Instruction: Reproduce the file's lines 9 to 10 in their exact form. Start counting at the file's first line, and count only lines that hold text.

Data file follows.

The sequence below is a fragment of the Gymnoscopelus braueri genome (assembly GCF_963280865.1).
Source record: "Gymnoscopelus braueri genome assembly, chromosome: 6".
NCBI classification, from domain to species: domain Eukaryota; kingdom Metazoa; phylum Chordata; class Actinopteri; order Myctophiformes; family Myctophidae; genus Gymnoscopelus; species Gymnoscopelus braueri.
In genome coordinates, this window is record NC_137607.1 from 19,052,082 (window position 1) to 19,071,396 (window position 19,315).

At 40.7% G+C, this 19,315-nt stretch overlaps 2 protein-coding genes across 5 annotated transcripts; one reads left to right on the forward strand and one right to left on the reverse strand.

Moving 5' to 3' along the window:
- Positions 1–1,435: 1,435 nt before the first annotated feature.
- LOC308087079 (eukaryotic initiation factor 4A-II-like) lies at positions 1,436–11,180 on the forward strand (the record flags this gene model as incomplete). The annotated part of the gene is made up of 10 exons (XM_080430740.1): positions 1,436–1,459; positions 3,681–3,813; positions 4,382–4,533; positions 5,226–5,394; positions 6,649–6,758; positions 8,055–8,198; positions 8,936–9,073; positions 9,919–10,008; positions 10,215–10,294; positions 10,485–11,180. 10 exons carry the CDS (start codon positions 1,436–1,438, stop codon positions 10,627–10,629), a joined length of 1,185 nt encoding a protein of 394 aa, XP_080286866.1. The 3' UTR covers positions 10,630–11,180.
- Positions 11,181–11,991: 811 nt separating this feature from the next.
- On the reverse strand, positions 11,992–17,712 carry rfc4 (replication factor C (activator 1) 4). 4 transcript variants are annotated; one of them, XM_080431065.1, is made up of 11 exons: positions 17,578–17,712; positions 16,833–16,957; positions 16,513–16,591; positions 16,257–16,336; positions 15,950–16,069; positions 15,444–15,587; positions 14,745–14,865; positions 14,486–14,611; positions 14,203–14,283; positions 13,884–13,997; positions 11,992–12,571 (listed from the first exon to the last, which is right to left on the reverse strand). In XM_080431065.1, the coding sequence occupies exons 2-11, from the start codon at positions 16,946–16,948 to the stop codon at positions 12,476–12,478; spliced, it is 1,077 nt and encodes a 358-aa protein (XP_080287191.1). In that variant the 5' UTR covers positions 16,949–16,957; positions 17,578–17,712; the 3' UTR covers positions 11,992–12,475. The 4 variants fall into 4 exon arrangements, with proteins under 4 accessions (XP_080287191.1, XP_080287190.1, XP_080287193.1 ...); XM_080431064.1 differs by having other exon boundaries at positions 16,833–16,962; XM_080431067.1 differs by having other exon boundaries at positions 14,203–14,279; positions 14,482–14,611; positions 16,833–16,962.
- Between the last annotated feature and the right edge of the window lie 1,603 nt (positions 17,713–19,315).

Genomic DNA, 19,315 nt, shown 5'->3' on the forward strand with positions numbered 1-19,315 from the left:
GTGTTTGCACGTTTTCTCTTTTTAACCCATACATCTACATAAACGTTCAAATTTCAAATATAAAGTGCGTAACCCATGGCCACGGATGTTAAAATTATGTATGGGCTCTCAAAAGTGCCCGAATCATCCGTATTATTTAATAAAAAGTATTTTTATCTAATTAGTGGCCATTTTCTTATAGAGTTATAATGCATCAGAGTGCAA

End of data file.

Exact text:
- Positions 11,181–11,991: 811 nt separating this feature from the next.
- On the reverse strand, positions 11,992–17,712 carry rfc4 (replication factor C (activator 1) 4). 4 transcript variants are annotated; one of them, XM_080431065.1, is made up of 11 exons: positions 17,578–17,712; positions 16,833–16,957; positions 16,513–16,591; positions 16,257–16,336; positions 15,950–16,069; positions 15,444–15,587; positions 14,745–14,865; positions 14,486–14,611; positions 14,203–14,283; positions 13,884–13,997; positions 11,992–12,571 (listed from the first exon to the last, which is right to left on the reverse strand). In XM_080431065.1, the coding sequence occupies exons 2-11, from the start codon at positions 16,946–16,948 to the stop codon at positions 12,476–12,478; spliced, it is 1,077 nt and encodes a 358-aa protein (XP_080287191.1). In that variant the 5' UTR covers positions 16,949–16,957; positions 17,578–17,712; the 3' UTR covers positions 11,992–12,475. The 4 variants fall into 4 exon arrangements, with proteins under 4 accessions (XP_080287191.1, XP_080287190.1, XP_080287193.1 ...); XM_080431064.1 differs by having other exon boundaries at positions 16,833–16,962; XM_080431067.1 differs by having other exon boundaries at positions 14,203–14,279; positions 14,482–14,611; positions 16,833–16,962.